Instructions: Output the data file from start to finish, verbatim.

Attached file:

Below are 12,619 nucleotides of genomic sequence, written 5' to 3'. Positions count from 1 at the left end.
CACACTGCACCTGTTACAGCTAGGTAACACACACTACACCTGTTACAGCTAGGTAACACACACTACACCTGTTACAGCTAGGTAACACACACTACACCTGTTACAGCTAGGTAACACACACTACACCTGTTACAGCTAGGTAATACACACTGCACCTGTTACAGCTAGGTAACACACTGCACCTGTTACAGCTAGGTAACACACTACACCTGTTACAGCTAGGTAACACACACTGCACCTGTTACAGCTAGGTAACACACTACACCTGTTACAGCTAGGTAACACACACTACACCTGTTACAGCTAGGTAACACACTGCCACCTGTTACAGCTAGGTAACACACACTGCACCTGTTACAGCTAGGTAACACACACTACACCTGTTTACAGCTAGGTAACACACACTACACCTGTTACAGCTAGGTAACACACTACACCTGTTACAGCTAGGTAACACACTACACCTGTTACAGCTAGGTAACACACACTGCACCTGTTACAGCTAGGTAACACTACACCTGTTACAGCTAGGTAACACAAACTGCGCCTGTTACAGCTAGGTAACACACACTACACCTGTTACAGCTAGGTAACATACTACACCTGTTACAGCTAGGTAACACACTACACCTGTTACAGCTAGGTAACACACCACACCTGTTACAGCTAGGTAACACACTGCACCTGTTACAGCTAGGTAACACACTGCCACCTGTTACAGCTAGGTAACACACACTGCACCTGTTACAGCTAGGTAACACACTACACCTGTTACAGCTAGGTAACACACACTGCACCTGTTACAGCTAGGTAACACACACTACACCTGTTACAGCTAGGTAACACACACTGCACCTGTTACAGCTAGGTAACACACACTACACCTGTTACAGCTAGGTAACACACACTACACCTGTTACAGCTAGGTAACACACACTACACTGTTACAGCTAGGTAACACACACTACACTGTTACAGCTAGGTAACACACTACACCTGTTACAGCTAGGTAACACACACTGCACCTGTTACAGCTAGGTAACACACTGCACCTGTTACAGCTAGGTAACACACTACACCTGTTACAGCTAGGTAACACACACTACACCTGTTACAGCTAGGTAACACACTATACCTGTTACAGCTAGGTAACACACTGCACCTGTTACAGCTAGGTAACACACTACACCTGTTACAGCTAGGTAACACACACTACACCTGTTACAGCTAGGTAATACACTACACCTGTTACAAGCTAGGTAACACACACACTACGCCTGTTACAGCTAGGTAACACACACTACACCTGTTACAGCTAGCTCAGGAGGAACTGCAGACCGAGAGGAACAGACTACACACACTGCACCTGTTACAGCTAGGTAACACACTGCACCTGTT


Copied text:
Below are 12,619 nucleotides of genomic sequence, written 5' to 3'. Positions count from 1 at the left end.
CACACTGCACCTGTTACAGCTAGGTAACACACACTACACCTGTTACAGCTAGGTAACACACACTACACCTGTTACAGCTAGGTAACACACACTACACCTGTTACAGCTAGGTAACACACACTACACCTGTTACAGCTAGGTAATACACACTGCACCTGTTACAGCTAGGTAACACACTGCACCTGTTACAGCTAGGTAACACACTACACCTGTTACAGCTAGGTAACACACACTGCACCTGTTACAGCTAGGTAACACACTACACCTGTTACAGCTAGGTAACACACACTACACCTGTTACAGCTAGGTAACACACTGCCACCTGTTACAGCTAGGTAACACACACTGCACCTGTTACAGCTAGGTAACACACACTACACCTGTTTACAGCTAGGTAACACACACTACACCTGTTACAGCTAGGTAACACACTACACCTGTTACAGCTAGGTAACACACTACACCTGTTACAGCTAGGTAACACACACTGCACCTGTTACAGCTAGGTAACACTACACCTGTTACAGCTAGGTAACACAAACTGCGCCTGTTACAGCTAGGTAACACACACTACACCTGTTACAGCTAGGTAACATACTACACCTGTTACAGCTAGGTAACACACTACACCTGTTACAGCTAGGTAACACACCACACCTGTTACAGCTAGGTAACACACTGCACCTGTTACAGCTAGGTAACACACTGCCACCTGTTACAGCTAGGTAACACACACTGCACCTGTTACAGCTAGGTAACACACTACACCTGTTACAGCTAGGTAACACACACTGCACCTGTTACAGCTAGGTAACACACACTACACCTGTTACAGCTAGGTAACACACACTGCACCTGTTACAGCTAGGTAACACACACTACACCTGTTACAGCTAGGTAACACACACTACACCTGTTACAGCTAGGTAACACACACTACACTGTTACAGCTAGGTAACACACACTACACTGTTACAGCTAGGTAACACACTACACCTGTTACAGCTAGGTAACACACACTGCACCTGTTACAGCTAGGTAACACACTGCACCTGTTACAGCTAGGTAACACACTACACCTGTTACAGCTAGGTAACACACACTACACCTGTTACAGCTAGGTAACACACTATACCTGTTACAGCTAGGTAACACACTGCACCTGTTACAGCTAGGTAACACACTACACCTGTTACAGCTAGGTAACACACACTACACCTGTTACAGCTAGGTAATACACTACACCTGTTACAAGCTAGGTAACACACACACTACGCCTGTTACAGCTAGGTAACACACACTACACCTGTTACAGCTAGCTCAGGAGGAACTGCAGACCGAGAGGAACAGACTACACACACTGCACCTGTTACAGCTAGGTAACACACTGCACCTGTT